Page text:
SPIRITUALITY :: In Conversation With Rev. Dr. Brent Hawkes

By on February 1, 2017


UPDATE :: Rev. Brent Hawkes was found not guilty of indecent assault and gross indecency in a Kentville, N.S. court on Tuesday January 31 by Judge Alan Tufts, who said he found inconsistencies in the testimony of the witnesses.

April, 2016 :: Earlier this month, Reverend Dr. Brent Hawkes pleaded not-guilty to decades-old sex-crime allegations. None of the allegations have been proven in court; Hawkes trial is set to begin November 1 in Nova Scotia.  A fund to support Brent Hawkes has been established.

Here is our never-before published  2014 conversation with the LGBTQ icon:

Shaun Proulx: You’re a hero of mine, for your work in your church, your work outside of the church as a leader of the Human Rights movement here in Canada, and around the world. Do you step into a role like that, or does the role like that step into you?

BH: I think it’s an evolving situation. Certainly in the early days, MCC Toronto had to be one of the leading institutions dealing with human rights because a religious attack requires a religious response. One of the things our church has done very effectively every time the religious right attacks any gay rights movement or legislation – God versus gays; whenever they’re successful at that, we lose – has been to under-cut that argument, and to be up-front as a religious institution.  Calling in other faith leaders from other traditions, doing press conferences and petitions so that they can’t say it’s God versus gays. I happen to be a stubborn Maritimer, who was raised with “you don’t mess with my family you don’t mess with my friends.” So you bring the best of that small town mentality of really caring about other people.

SP:  I can’t help smile when I see you. I was at a restaurant months ago and you came over to my table to say hello, and I said, “Please come on my show”, but it’s so hard to get you. The pace you maintain would make a man in his early twenties drop.

BH: When you’re excited about what you do, you’re ready to put more into it, you put up with a lot. I get a lot of speaking engagements, the church is a large church, there’s a lot of administrative work around the church, so it’s a busy place.

SP: Has it always been easy to make MCC welcoming to everyone?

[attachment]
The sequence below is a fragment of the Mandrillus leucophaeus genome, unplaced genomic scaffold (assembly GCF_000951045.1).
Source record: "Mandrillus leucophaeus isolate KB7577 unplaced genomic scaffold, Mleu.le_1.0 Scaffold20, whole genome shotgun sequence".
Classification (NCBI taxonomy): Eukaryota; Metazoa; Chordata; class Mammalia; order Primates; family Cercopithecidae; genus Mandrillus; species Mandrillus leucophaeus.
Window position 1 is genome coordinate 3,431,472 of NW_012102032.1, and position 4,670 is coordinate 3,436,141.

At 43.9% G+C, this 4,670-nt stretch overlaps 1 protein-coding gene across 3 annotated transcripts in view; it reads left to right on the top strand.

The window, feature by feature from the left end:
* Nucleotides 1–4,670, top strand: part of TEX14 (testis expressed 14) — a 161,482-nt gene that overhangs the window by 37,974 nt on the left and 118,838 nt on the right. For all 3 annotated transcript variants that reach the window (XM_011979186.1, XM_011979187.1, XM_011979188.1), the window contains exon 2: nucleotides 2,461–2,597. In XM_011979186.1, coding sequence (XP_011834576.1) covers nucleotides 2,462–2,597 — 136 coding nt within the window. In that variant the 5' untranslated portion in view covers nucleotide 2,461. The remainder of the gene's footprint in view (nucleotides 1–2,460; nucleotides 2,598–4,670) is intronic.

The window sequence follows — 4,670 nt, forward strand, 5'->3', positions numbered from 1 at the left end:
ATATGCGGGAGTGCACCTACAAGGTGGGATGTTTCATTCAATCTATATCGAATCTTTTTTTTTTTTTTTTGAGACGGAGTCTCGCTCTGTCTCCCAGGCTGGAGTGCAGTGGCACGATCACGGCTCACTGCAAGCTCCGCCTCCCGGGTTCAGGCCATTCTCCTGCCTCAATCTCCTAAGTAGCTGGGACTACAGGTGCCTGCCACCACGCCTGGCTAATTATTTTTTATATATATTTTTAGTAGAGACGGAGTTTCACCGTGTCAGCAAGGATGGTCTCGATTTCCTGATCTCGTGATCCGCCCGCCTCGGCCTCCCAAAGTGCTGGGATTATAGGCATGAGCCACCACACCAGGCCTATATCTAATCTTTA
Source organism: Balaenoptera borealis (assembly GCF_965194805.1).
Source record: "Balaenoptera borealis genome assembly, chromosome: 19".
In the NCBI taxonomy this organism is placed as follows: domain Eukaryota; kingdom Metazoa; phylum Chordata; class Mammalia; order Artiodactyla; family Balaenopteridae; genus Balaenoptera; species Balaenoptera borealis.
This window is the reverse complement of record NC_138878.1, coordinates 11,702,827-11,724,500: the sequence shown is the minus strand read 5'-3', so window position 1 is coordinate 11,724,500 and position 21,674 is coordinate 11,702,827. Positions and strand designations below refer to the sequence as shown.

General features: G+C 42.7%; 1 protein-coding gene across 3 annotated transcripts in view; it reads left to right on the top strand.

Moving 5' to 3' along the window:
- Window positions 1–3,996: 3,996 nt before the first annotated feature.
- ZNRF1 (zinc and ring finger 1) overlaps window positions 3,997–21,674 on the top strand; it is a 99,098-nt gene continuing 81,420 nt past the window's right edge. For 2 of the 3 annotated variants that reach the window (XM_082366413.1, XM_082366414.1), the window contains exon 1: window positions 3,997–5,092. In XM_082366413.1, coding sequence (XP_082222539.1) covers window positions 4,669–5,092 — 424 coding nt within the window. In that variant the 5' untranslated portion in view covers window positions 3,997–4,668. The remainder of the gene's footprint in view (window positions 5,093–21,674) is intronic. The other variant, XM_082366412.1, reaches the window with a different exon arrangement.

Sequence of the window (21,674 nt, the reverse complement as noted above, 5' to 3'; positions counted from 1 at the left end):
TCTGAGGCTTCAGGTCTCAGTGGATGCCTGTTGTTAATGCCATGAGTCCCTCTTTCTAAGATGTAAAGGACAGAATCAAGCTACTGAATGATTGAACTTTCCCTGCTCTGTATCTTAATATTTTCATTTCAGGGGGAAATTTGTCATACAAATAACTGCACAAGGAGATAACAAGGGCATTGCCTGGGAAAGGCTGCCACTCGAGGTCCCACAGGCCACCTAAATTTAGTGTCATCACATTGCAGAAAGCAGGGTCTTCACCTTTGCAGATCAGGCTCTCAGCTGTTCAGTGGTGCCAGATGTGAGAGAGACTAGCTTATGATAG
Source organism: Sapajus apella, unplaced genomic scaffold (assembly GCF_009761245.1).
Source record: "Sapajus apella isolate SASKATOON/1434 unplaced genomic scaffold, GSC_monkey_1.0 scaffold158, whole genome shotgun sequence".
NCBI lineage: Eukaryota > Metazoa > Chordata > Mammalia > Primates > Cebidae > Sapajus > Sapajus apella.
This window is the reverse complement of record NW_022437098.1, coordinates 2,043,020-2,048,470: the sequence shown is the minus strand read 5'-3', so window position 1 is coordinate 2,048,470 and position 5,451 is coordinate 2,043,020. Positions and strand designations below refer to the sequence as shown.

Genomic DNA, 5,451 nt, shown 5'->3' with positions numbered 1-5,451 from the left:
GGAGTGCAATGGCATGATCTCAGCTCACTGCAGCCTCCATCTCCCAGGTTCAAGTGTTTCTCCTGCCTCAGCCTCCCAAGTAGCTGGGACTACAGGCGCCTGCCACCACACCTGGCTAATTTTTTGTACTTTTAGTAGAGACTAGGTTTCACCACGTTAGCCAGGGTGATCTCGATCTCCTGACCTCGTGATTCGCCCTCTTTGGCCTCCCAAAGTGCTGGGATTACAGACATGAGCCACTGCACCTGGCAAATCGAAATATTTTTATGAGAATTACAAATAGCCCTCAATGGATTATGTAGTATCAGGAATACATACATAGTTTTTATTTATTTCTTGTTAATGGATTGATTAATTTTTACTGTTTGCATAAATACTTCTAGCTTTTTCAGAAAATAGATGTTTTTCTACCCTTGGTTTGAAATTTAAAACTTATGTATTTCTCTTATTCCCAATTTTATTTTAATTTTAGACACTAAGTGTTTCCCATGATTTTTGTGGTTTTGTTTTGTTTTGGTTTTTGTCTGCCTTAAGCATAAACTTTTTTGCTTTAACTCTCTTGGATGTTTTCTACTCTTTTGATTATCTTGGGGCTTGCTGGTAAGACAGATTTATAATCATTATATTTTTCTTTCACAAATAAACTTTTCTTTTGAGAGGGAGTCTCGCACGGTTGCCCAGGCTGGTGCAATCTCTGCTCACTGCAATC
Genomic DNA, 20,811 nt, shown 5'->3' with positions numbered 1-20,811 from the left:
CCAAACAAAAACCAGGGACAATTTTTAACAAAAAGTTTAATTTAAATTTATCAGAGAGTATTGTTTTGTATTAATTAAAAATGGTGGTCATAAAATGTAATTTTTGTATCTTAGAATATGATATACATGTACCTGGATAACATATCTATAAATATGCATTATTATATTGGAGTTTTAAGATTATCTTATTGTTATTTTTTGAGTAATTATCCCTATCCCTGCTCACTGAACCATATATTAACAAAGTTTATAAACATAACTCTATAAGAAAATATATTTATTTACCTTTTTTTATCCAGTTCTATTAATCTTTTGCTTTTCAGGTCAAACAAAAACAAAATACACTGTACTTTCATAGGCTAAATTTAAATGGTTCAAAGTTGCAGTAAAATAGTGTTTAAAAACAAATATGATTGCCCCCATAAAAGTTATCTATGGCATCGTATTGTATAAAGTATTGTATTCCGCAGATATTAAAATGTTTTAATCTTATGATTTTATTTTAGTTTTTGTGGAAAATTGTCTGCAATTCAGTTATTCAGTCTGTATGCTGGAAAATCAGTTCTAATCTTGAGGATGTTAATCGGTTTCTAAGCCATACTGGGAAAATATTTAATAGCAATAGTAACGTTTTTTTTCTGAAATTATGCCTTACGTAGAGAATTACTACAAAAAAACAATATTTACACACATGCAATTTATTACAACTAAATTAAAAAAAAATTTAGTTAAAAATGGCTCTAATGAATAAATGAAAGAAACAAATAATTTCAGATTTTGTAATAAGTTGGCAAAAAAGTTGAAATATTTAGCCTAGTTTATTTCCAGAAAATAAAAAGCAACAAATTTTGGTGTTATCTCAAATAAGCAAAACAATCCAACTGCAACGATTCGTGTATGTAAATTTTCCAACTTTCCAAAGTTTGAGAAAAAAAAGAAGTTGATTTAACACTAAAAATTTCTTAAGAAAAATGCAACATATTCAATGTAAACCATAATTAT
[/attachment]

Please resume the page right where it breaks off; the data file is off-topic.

BH: It was easy to be welcoming to the gay and lesbian community in the early days because there were so few places where gay and lesbian people could worship, be spiritual, be sexual, and celebrate who they are, so that part was, I think, relatively easy, creating a safe space.

Over time we had to learn what it was like when more and more heterosexual people came to the church, and really loved what they saw, and wanted to be a part of the church.  I think today, the shift now is more about inclusiveness around different faith perspectives. More recently, one of the main beliefs of our church is that there are many paths to God, and Christianity is one of those paths. So we see more and more folks coming to the church who have no church background, who would call themselves a skeptic or an atheist, or who would be from other religious traditions that either can’t find a place there that they like, or more often, can’t find one that’s exciting. We call ourselves a VIP church, vibrant and inclusive and progressive.

SP: What do you make of what I call spirituality, which, to me, has an absence of “a being” and more of “an energy”. Is that something that you explore, accept, encourage?

BH: Yes, absolutely! Some of the most recent research has shown that there’s a huge shift away from religion that is not toward atheism or secularism. It’s toward spirituality. So in the old days, people would say they’re religious, then they said they were more religious than spiritual, now their apt to say they’re more spiritual. But when people define that, they define spirituality as a sense that there’s something more, I don’t know what it is, but a sense that there’s something more, as a sense of awe and wonder and gratitude, and they define religion, in its best forms, as community and tradition. So I like to put those two things together. People can say they can practise their spirituality anywhere, and my response is, “but do you?”